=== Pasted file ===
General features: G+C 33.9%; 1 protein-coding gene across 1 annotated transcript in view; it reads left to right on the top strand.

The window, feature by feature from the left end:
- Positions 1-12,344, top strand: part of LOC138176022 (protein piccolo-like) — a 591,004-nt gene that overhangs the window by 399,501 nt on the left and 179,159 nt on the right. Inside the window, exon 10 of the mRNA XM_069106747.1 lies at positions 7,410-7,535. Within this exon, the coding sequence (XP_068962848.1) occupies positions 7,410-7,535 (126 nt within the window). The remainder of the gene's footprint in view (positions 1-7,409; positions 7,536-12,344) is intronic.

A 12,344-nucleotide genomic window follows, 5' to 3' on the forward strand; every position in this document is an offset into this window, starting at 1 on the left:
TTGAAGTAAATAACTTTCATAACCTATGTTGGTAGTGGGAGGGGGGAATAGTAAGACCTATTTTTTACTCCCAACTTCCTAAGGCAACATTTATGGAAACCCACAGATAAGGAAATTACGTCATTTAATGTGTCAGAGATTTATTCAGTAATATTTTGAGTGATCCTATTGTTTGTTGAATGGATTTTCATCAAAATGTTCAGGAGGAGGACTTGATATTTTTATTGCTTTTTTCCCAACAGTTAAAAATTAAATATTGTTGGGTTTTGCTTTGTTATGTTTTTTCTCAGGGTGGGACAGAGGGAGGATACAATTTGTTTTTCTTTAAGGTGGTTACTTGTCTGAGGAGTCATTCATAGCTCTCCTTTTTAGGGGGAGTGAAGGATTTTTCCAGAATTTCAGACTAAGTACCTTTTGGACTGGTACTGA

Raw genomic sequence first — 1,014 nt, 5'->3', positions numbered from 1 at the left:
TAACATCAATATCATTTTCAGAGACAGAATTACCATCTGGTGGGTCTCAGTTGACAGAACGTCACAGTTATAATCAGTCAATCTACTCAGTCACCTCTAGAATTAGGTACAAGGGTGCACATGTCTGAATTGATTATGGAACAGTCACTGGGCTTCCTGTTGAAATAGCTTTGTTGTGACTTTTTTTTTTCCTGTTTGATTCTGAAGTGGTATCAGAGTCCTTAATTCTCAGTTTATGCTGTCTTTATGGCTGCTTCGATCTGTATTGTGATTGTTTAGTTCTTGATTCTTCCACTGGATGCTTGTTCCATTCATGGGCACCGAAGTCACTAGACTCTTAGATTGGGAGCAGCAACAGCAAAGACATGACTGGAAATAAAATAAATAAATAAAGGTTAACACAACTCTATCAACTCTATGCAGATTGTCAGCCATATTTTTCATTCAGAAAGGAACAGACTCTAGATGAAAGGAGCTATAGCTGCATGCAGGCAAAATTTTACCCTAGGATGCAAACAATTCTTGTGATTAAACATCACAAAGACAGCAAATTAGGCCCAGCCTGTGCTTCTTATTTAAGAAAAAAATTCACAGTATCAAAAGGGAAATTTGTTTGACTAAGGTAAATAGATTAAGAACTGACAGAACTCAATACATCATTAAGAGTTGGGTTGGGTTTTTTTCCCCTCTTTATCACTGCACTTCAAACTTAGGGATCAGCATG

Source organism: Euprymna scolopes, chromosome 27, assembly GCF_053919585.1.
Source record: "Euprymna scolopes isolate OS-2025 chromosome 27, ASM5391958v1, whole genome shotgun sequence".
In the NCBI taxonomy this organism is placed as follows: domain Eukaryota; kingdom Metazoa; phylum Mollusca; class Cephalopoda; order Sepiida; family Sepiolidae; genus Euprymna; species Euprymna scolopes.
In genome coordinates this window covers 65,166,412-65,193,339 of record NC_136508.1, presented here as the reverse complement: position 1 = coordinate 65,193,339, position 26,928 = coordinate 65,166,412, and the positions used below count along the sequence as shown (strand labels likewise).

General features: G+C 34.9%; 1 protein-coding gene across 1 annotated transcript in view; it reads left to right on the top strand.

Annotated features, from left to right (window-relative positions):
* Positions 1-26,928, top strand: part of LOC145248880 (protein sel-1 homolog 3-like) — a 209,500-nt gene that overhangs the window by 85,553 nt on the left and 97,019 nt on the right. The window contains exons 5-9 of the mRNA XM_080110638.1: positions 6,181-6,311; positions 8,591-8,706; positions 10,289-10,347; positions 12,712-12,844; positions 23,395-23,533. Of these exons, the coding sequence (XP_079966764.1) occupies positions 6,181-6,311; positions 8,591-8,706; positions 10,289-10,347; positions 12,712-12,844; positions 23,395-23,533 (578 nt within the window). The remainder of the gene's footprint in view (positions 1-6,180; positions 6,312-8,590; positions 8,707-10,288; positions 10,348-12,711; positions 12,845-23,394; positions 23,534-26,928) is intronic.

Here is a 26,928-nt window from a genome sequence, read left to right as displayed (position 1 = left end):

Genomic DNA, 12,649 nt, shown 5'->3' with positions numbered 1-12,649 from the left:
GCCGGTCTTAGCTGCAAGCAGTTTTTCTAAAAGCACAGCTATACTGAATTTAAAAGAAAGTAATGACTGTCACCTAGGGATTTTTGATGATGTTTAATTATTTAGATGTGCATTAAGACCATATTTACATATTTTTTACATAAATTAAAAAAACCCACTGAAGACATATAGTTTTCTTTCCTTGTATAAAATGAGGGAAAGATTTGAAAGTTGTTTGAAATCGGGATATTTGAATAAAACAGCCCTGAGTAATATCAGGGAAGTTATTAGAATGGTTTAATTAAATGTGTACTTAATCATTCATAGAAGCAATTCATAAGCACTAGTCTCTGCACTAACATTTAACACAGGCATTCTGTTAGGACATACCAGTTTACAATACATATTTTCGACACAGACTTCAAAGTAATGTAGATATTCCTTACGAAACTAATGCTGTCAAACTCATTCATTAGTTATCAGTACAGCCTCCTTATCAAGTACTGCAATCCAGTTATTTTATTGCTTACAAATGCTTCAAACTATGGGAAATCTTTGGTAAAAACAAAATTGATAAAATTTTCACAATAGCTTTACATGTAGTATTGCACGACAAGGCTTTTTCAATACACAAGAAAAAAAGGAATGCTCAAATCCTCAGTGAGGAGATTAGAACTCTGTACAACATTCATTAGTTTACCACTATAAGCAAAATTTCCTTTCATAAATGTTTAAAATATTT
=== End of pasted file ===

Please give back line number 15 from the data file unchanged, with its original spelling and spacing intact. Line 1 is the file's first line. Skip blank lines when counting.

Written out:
Here is a 26,928-nt window from a genome sequence, read left to right as displayed (position 1 = left end):